We might go astray with our interpretation, but the dream is a natural fruit, a product of nature, and we have not organized or produced it.
It is like a strange bird. We may say such a bird should not be.
We may behave like the farmer from the Middle West who, when he saw for the first time that strange Australian bird in the Zoo in New York, scratched his head for a long time and said: “But there ain’t no such bird!”
But that is surely not a scientific attitude. We must take the dream for what it is.
We must not assume that one thing is merely a symbol for something else, as if we controlled the sources of the dream.
We must be grateful if we discover the sources of the dream, but we have absolutely no control over them.
Dr. Schlegel: Is it true that a patient chooses the symbolism in the dream from experiences which he has had in reality?
If she had experienced an earthquake, would the dream in that case choose an earthquake?
Dr. Jung: Yes, provided that the earthquake or the fire is the apt symbol to express what actually is meant.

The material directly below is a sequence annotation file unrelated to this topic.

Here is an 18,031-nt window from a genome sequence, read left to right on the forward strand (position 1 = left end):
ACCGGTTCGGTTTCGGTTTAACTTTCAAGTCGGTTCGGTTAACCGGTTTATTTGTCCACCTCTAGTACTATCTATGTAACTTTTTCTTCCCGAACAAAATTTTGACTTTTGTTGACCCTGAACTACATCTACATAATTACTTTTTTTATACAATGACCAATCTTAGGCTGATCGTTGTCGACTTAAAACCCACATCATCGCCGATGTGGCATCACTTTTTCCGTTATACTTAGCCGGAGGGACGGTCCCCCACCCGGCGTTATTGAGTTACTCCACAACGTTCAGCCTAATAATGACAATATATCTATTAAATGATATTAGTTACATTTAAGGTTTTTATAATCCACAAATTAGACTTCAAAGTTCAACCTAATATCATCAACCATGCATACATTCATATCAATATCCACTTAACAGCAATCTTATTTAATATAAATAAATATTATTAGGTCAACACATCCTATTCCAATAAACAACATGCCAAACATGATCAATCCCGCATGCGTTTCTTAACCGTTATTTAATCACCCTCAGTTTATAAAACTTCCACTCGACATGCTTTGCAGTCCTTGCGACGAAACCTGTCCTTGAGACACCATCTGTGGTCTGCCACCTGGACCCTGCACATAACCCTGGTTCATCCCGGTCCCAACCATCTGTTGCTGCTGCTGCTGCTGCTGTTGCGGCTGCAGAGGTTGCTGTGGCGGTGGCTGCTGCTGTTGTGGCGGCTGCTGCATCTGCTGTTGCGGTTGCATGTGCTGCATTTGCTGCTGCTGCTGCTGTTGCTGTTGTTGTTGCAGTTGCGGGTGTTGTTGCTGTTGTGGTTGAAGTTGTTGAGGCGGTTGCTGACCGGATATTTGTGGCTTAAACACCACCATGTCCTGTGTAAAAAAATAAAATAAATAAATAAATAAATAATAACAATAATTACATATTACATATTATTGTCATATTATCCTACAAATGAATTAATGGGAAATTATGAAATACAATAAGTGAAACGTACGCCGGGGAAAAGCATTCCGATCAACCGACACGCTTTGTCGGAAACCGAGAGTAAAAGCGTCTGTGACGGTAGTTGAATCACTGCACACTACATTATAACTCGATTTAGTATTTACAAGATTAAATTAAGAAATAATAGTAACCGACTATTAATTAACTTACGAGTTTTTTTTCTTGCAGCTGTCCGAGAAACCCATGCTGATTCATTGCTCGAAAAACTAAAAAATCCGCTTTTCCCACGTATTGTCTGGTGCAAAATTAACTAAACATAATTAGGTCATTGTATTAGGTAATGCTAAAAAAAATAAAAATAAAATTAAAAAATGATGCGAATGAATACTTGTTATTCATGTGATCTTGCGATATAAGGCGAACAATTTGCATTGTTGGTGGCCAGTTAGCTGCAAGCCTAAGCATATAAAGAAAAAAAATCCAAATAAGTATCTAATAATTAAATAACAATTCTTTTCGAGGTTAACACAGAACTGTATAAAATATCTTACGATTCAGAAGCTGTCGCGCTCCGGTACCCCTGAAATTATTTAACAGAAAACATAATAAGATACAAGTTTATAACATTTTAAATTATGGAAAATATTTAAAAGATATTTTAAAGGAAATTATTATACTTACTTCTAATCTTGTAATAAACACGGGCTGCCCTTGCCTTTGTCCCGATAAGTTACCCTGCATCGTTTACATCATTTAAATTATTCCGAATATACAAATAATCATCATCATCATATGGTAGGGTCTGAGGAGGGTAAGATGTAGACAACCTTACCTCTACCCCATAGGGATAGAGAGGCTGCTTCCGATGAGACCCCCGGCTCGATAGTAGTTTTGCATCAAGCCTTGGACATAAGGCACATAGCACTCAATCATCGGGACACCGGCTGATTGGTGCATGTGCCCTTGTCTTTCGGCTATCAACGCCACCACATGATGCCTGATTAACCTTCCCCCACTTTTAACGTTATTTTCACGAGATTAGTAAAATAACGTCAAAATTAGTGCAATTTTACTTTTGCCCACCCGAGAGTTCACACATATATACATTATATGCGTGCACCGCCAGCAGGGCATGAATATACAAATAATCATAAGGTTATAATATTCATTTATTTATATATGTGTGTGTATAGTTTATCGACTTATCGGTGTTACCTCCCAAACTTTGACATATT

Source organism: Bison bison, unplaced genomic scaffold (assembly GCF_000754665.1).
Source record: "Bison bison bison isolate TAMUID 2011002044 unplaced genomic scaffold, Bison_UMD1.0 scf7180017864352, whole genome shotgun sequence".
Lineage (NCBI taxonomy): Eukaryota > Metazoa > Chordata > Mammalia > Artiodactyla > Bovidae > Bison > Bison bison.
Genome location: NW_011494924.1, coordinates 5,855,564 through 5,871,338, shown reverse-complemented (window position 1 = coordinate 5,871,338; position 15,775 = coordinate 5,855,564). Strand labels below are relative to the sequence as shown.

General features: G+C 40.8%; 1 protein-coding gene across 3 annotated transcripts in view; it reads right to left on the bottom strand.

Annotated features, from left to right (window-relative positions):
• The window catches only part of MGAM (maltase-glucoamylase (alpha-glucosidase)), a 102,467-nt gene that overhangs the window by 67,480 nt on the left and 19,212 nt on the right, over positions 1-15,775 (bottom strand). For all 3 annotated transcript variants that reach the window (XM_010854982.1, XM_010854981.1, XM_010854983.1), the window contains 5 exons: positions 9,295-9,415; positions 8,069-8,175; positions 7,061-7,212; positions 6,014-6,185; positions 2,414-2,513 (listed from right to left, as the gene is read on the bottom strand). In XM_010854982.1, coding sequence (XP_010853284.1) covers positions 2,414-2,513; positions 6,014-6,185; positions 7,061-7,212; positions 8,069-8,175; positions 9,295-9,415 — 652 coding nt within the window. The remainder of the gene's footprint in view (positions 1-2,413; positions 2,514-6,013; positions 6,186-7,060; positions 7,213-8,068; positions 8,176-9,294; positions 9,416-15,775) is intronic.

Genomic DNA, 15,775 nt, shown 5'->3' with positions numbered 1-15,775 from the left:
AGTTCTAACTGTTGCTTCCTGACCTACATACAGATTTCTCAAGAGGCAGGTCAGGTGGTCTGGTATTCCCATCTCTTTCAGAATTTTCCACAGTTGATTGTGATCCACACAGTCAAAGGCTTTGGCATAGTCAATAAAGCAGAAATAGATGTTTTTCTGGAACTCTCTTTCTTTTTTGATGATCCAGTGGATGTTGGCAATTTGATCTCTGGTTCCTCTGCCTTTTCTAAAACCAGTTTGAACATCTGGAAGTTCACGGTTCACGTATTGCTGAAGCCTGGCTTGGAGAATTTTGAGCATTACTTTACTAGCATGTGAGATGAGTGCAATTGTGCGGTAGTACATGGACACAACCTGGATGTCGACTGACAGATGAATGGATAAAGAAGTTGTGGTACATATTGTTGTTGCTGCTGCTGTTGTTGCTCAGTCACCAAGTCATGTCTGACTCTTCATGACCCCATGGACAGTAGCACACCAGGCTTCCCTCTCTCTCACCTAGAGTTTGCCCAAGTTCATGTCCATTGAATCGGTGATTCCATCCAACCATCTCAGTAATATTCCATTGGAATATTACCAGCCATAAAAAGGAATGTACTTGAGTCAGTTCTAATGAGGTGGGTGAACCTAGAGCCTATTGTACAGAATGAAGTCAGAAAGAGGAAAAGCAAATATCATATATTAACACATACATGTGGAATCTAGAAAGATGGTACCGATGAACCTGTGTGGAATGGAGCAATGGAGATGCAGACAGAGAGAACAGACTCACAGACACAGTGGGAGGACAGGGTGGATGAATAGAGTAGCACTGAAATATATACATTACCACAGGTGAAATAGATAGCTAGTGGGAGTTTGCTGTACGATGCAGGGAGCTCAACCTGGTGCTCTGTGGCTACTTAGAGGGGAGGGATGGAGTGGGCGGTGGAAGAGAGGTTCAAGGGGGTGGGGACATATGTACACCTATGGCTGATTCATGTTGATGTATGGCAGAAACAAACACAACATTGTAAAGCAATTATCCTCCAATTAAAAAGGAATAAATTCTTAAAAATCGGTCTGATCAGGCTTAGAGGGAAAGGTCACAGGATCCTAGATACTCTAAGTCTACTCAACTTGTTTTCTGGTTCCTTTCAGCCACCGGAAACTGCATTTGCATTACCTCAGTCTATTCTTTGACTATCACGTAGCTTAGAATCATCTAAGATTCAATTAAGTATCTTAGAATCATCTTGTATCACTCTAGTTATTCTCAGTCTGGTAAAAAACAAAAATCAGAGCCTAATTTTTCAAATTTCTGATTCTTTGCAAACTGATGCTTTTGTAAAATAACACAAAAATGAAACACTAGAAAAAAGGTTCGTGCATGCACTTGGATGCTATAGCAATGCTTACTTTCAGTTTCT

For instance, I have experienced fire, earthquake, floods, and bombardment, so if my unconscious wanted to demonstrate the insufficiency of a certain general attitude of mine, it would have a choice.
But if an earthquake had destroyed someone’s house and the unconscious chose a flood instead, I would know that it was a very specific danger and not only a question of destruction.
A house might tumble down as the result of fire or of earthquake, and the earthquake would convey the idea of destruction just as much as the fire. So to know the real nature of the danger that besets me, I mustknow the specific destructive agent.
Dr. Schlegel: But if you had only one experience in real life, and that one of fire, would the dream then choose fire?
Dr. Jung: Not necessarily. We know that we can dream of all those things even if we have never experienced them.
One dreams of amazing animals, for instance, tremendous serpents that one has never seen, horrible monsters that do not exist.
One has all the fright and emotion of seeing a real dragon when surely one never saw a dragon.
I remember dreams of Swiss patients, who were never in the war and had never seen a bombardment from the air, yet they dreamt about bombs falling and killing people.
They had read vivid descriptions and seen photographs in the illustrated papers, so naturally they could use that material.